are
there any gotchas I should know about? Any tips gratefully received.


Those few I have dealt with the surround screws into battens
surrounding the hole, which you suggest are rotten. The sealant goes
between outer skin and the outside lip of the skylight frame.

Can I suggest getting some viscqeene (sp?) and gaffa taping this over
the area, to prevent any further water entry until you have had time

to
assess and deal with it properly?

If the timber is rotten, then remove it to prevent the rot spreading
further (if it hasn't already) and give the rest a chance to dry out.

A good few years ago I bought van which had the skylight sealed like
yours and had been leaking badly for some time. It had rotted all of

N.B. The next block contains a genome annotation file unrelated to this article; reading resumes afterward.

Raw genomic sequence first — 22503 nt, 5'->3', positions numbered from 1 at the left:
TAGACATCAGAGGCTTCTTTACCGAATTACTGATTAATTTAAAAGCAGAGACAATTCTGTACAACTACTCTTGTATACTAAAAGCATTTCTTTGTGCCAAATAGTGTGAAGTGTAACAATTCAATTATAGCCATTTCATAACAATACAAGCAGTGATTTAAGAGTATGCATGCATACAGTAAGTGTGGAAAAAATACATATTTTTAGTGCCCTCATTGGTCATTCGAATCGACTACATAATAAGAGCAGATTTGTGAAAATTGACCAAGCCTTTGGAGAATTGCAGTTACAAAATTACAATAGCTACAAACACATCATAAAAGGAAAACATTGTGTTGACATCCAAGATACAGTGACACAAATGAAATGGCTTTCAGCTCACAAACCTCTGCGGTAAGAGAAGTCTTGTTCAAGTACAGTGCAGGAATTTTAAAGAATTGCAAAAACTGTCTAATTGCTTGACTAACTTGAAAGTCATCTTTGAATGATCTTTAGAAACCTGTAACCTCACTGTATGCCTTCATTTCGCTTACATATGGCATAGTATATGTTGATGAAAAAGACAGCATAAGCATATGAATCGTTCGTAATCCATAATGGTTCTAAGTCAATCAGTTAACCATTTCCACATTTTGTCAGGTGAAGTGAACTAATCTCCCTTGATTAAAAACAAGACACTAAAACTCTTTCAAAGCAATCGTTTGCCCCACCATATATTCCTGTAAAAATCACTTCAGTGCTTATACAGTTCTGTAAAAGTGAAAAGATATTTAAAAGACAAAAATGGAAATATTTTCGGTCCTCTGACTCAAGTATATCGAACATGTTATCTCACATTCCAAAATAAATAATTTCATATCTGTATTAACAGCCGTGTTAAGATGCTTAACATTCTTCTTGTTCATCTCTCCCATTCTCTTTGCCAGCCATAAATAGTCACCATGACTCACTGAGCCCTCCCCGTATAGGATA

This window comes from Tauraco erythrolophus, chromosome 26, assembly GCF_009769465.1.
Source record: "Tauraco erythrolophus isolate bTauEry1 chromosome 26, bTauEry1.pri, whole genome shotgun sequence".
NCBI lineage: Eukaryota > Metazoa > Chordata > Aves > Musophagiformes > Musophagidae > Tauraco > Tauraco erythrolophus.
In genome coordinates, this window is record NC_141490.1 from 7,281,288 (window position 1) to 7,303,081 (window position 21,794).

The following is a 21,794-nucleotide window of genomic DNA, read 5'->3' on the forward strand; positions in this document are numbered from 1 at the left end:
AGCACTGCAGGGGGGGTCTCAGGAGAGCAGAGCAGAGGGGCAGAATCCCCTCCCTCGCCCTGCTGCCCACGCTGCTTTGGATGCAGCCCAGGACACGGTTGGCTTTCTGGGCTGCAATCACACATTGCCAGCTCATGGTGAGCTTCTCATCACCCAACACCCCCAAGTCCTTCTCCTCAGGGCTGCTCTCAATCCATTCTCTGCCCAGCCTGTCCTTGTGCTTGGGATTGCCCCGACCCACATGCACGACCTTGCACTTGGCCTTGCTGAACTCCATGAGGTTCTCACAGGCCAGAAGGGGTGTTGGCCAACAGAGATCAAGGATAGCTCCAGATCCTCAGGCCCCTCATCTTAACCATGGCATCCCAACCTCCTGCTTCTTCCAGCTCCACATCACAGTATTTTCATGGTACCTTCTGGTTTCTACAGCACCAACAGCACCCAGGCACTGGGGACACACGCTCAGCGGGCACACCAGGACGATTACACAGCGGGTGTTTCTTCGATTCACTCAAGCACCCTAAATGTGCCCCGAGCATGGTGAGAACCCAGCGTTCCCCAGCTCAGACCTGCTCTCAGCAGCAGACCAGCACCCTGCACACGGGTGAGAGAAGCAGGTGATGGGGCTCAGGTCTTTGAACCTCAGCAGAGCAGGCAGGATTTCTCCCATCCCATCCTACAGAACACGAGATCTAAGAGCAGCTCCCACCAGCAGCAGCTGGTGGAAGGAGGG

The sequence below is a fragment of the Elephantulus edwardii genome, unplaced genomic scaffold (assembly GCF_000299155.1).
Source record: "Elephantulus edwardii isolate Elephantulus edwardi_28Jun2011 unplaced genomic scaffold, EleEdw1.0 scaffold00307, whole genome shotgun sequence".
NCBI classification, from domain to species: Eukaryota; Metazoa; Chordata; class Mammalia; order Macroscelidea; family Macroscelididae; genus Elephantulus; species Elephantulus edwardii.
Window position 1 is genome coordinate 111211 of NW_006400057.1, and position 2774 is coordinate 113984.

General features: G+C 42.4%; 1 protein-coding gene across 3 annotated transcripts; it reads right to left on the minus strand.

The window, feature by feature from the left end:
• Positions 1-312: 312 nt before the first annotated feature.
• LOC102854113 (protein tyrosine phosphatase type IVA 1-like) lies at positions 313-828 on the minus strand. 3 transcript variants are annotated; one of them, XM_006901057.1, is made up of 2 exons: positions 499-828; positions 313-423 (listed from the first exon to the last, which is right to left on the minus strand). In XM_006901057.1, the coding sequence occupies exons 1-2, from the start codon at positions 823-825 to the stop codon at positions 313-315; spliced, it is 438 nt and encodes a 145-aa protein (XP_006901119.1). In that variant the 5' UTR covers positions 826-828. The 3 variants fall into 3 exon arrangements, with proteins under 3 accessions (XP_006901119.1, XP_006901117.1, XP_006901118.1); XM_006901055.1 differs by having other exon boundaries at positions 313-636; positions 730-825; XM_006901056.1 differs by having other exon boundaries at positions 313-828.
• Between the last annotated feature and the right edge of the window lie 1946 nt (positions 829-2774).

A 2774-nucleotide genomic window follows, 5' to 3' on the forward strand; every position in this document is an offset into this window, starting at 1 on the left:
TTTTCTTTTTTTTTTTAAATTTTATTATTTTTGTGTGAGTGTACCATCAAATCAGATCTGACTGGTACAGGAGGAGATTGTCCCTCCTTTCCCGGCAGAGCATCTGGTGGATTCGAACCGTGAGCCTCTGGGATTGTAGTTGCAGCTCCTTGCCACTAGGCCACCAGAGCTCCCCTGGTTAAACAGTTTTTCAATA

the roof timbers and wrecked the lining, but the side timbers were
fine. I ended up rebuilding the entire roofing timbers and the lining,
but managed it without disturbing the outer skin. It took me a

weekend,
to repair. The damage is always much worse than it first appears to

be.


I have a sheet of clear polystyrene which I could put over the hole
after removing the skylight. Exposing the wet timber sounds like a good
move.

--
The above post may contain traces of irony
  #6 (permalink)  
Old October 20th 09, 10:29 PM posted to uk.rec.caravanning
Harry Bloomfield[_2_]
external usenet poster
 
Posts: 278
Default resealing a skylight

Tunku brought next idea :
I have a sheet of clear polystyrene which I could put over the hole
after removing the skylight. Exposing the wet timber sounds like a good
move.


I think you meant clear plastic sheet, which will be fine. Polystyrene
is that expanded white plastic insulation stuff often used for packing
in carboard boxs. Put some timber battens laid across the roof where
the rooflight was, with the plastic on top, so it is raised and doesn't
fill with rain water.

--
Regards,
Harry (M1BYT) (L)
http://www.ukradioamateur.co.uk


  #7 (permalink)